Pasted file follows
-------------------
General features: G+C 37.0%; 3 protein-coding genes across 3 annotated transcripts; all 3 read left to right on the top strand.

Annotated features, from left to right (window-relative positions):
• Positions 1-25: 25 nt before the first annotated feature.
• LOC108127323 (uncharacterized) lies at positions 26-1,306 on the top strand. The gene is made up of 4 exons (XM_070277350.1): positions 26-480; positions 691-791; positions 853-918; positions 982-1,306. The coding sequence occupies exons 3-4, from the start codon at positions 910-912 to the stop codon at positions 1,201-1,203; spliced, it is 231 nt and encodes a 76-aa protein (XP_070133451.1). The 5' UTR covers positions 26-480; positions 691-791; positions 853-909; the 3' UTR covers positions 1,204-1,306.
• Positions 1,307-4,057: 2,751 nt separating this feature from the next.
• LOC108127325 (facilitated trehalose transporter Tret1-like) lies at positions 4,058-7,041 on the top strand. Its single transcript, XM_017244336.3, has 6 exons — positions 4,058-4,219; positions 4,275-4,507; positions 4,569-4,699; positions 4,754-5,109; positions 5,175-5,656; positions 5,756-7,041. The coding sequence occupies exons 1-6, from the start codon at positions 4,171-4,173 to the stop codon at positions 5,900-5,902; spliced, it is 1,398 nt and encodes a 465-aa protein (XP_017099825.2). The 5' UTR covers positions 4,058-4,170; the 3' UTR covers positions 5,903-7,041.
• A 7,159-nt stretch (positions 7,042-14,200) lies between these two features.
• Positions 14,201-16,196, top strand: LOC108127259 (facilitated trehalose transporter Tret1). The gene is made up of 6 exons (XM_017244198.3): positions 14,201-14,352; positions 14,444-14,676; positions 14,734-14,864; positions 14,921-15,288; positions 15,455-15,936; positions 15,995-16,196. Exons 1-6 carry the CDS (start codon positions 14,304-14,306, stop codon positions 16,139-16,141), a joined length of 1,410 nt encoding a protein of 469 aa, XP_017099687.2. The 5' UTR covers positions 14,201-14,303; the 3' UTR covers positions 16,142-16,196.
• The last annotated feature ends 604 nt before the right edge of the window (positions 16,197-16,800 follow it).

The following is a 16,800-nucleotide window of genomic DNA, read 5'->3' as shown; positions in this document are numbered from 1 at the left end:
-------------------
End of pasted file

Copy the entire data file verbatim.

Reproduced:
General features: G+C 37.0%; 3 protein-coding genes across 3 annotated transcripts; all 3 read left to right on the top strand.

Annotated features, from left to right (window-relative positions):
• Positions 1-25: 25 nt before the first annotated feature.
• LOC108127323 (uncharacterized) lies at positions 26-1,306 on the top strand. The gene is made up of 4 exons (XM_070277350.1): positions 26-480; positions 691-791; positions 853-918; positions 982-1,306. The coding sequence occupies exons 3-4, from the start codon at positions 910-912 to the stop codon at positions 1,201-1,203; spliced, it is 231 nt and encodes a 76-aa protein (XP_070133451.1). The 5' UTR covers positions 26-480; positions 691-791; positions 853-909; the 3' UTR covers positions 1,204-1,306.
• Positions 1,307-4,057: 2,751 nt separating this feature from the next.
• LOC108127325 (facilitated trehalose transporter Tret1-like) lies at positions 4,058-7,041 on the top strand. Its single transcript, XM_017244336.3, has 6 exons — positions 4,058-4,219; positions 4,275-4,507; positions 4,569-4,699; positions 4,754-5,109; positions 5,175-5,656; positions 5,756-7,041. The coding sequence occupies exons 1-6, from the start codon at positions 4,171-4,173 to the stop codon at positions 5,900-5,902; spliced, it is 1,398 nt and encodes a 465-aa protein (XP_017099825.2). The 5' UTR covers positions 4,058-4,170; the 3' UTR covers positions 5,903-7,041.
• A 7,159-nt stretch (positions 7,042-14,200) lies between these two features.
• Positions 14,201-16,196, top strand: LOC108127259 (facilitated trehalose transporter Tret1). The gene is made up of 6 exons (XM_017244198.3): positions 14,201-14,352; positions 14,444-14,676; positions 14,734-14,864; positions 14,921-15,288; positions 15,455-15,936; positions 15,995-16,196. Exons 1-6 carry the CDS (start codon positions 14,304-14,306, stop codon positions 16,139-16,141), a joined length of 1,410 nt encoding a protein of 469 aa, XP_017099687.2. The 5' UTR covers positions 14,201-14,303; the 3' UTR covers positions 16,142-16,196.
• The last annotated feature ends 604 nt before the right edge of the window (positions 16,197-16,800 follow it).

The following is a 16,800-nucleotide window of genomic DNA, read 5'->3' as shown; positions in this document are numbered from 1 at the left end: